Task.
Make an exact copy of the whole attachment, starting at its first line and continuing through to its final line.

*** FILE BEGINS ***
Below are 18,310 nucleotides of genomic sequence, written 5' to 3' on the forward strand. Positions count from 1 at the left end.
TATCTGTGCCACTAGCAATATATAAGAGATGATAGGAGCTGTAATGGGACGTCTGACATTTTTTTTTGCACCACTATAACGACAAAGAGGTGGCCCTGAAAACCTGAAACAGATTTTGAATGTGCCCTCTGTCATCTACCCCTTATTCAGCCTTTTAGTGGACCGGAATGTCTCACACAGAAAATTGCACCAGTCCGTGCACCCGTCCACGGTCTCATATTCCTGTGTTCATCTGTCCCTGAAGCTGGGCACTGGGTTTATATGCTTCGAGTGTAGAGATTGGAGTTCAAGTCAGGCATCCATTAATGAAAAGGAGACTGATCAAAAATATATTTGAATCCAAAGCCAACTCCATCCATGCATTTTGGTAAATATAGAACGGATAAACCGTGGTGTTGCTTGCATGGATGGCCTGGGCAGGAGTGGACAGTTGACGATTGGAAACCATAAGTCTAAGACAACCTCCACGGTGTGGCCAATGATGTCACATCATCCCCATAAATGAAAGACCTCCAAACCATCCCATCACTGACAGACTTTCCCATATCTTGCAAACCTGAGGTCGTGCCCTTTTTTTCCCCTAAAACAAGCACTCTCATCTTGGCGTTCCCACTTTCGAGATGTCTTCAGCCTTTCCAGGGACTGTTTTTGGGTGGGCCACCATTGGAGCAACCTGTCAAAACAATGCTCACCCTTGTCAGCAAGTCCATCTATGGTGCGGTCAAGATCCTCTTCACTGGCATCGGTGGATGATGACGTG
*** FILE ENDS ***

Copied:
Below are 18,310 nucleotides of genomic sequence, written 5' to 3' on the forward strand. Positions count from 1 at the left end.
TATCTGTGCCACTAGCAATATATAAGAGATGATAGGAGCTGTAATGGGACGTCTGACATTTTTTTTTGCACCACTATAACGACAAAGAGGTGGCCCTGAAAACCTGAAACAGATTTTGAATGTGCCCTCTGTCATCTACCCCTTATTCAGCCTTTTAGTGGACCGGAATGTCTCACACAGAAAATTGCACCAGTCCGTGCACCCGTCCACGGTCTCATATTCCTGTGTTCATCTGTCCCTGAAGCTGGGCACTGGGTTTATATGCTTCGAGTGTAGAGATTGGAGTTCAAGTCAGGCATCCATTAATGAAAAGGAGACTGATCAAAAATATATTTGAATCCAAAGCCAACTCCATCCATGCATTTTGGTAAATATAGAACGGATAAACCGTGGTGTTGCTTGCATGGATGGCCTGGGCAGGAGTGGACAGTTGACGATTGGAAACCATAAGTCTAAGACAACCTCCACGGTGTGGCCAATGATGTCACATCATCCCCATAAATGAAAGACCTCCAAACCATCCCATCACTGACAGACTTTCCCATATCTTGCAAACCTGAGGTCGTGCCCTTTTTTTCCCCTAAAACAAGCACTCTCATCTTGGCGTTCCCACTTTCGAGATGTCTTCAGCCTTTCCAGGGACTGTTTTTGGGTGGGCCACCATTGGAGCAACCTGTCAAAACAATGCTCACCCTTGTCAGCAAGTCCATCTATGGTGCGGTCAAGATCCTCTTCACTGGCATCGGTGGATGATGACGTG